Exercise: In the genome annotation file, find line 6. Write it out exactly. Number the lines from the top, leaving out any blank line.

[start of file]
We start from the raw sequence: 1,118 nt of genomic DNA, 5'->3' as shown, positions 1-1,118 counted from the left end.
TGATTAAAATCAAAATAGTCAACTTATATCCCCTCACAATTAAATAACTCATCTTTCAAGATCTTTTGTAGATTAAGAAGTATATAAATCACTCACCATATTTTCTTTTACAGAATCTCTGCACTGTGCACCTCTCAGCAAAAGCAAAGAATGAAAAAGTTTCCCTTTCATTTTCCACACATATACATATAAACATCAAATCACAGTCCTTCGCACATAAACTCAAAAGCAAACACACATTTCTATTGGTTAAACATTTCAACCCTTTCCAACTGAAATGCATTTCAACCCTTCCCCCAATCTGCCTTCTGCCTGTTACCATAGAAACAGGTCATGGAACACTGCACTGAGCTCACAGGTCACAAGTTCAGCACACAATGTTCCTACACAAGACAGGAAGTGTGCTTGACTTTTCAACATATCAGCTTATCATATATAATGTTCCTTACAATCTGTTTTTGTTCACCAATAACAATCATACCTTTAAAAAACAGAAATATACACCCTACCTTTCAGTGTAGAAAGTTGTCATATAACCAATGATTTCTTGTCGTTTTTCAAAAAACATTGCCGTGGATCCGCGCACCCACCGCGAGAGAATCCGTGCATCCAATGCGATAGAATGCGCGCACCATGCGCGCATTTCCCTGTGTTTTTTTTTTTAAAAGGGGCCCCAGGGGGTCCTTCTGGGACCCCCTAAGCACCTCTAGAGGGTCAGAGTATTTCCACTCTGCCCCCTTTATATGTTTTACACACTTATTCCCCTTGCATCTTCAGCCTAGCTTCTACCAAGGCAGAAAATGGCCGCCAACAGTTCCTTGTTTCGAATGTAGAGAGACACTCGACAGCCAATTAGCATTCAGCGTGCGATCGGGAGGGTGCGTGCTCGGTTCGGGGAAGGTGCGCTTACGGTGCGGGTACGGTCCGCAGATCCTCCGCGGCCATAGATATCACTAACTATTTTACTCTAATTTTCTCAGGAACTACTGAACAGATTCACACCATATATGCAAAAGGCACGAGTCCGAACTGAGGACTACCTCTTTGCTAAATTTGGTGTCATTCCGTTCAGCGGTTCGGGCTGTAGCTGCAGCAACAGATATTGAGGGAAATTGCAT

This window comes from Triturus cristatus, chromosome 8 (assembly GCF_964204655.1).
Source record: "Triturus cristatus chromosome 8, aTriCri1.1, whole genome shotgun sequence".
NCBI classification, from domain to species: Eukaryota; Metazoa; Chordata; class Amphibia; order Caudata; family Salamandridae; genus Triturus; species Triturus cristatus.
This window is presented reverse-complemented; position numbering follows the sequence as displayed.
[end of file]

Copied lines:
This window is presented reverse-complemented; position numbering follows the sequence as displayed.